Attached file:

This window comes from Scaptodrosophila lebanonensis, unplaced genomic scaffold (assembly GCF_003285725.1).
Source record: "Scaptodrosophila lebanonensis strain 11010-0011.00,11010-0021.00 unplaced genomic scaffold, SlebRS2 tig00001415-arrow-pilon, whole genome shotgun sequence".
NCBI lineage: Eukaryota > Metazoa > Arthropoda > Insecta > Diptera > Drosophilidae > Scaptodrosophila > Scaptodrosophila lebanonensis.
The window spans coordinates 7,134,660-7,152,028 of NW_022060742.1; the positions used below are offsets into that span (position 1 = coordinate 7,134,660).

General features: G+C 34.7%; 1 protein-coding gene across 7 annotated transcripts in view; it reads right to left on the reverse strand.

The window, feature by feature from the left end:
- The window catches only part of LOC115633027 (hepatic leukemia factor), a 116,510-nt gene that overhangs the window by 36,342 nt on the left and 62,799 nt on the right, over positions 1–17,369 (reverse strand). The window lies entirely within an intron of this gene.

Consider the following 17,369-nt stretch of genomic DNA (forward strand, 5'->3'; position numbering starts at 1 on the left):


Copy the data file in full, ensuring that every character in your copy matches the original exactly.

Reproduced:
This window comes from Scaptodrosophila lebanonensis, unplaced genomic scaffold (assembly GCF_003285725.1).
Source record: "Scaptodrosophila lebanonensis strain 11010-0011.00,11010-0021.00 unplaced genomic scaffold, SlebRS2 tig00001415-arrow-pilon, whole genome shotgun sequence".
NCBI lineage: Eukaryota > Metazoa > Arthropoda > Insecta > Diptera > Drosophilidae > Scaptodrosophila > Scaptodrosophila lebanonensis.
The window spans coordinates 7,134,660-7,152,028 of NW_022060742.1; the positions used below are offsets into that span (position 1 = coordinate 7,134,660).

General features: G+C 34.7%; 1 protein-coding gene across 7 annotated transcripts in view; it reads right to left on the reverse strand.

The window, feature by feature from the left end:
- The window catches only part of LOC115633027 (hepatic leukemia factor), a 116,510-nt gene that overhangs the window by 36,342 nt on the left and 62,799 nt on the right, over positions 1–17,369 (reverse strand). The window lies entirely within an intron of this gene.

Consider the following 17,369-nt stretch of genomic DNA (forward strand, 5'->3'; position numbering starts at 1 on the left):